Relative Strength Investing
by Robert L. Hand Jr.
Many believe that the stock market is rigged and the average small investor has no chance against the
institutional investors. In reality, the stock market gives the individual investor more opportunity to
profit, because they can be investors, not traders. Traders look to invest with a short time horizon, with
their objective being to outperform the market average by catching stocks at their maximum momentum
rise in price. Investors, on the other hand, have a long time horizon, which allows them to look for
companies whose business they simply want to participate in, with the expectation that owning these
stocks will create wealth. It's a far different strategy to trade stocks that are hot, compared with owning
stocks that you can bequeath to your heirs. Many individuals do not have the discipline required to be
traders and cannot keep their ego out of the decision-making process. Sometimes you have to go against
what seems right. If you can't stand to buy in at a higher price than when you sold, you should never sell a
stock — because sometimes, invariably, you'll be wrong to sell. Such confusion of ego with investment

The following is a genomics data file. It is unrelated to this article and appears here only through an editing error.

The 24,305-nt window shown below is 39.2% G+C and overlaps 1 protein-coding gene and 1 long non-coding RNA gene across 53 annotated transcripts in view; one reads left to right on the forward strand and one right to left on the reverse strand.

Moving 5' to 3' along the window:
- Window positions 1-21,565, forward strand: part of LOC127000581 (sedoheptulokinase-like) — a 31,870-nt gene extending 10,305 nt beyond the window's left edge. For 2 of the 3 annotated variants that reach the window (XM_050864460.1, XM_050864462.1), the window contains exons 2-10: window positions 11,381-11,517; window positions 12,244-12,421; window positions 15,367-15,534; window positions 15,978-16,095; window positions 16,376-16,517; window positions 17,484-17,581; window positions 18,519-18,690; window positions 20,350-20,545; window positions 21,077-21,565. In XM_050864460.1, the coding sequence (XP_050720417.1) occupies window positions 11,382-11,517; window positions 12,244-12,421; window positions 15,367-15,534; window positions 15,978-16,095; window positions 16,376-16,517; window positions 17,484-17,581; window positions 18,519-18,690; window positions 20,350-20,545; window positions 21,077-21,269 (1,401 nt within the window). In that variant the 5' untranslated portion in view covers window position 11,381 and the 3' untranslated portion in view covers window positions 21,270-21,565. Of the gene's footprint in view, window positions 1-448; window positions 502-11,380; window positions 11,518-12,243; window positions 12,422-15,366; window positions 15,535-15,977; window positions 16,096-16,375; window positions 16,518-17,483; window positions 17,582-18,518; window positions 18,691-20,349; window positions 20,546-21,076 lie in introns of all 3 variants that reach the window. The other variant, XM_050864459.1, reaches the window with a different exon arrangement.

strategy keeps individuals from creating wealth. However, if your goal is to create wealth and you can be
patient, then I'd like to introduce you to relative strength investing.
OWN FOR THE YEARS, NOT MINUTES
To measure relative strength, divide the percentage change in stock price by the percentage change in the
index, which represents the market as a whole. Relative strength shows you the strongest performers in
price among your specific population of stocks. These are the stocks you should own, until they no longer
have the best relative strength. Sometimes you can end up owning the stock for a long time. For example,
this has been the situation for Coca Cola for more than two years; if you 'd bought back then, you'd have bought it at $15. Now it's at $48.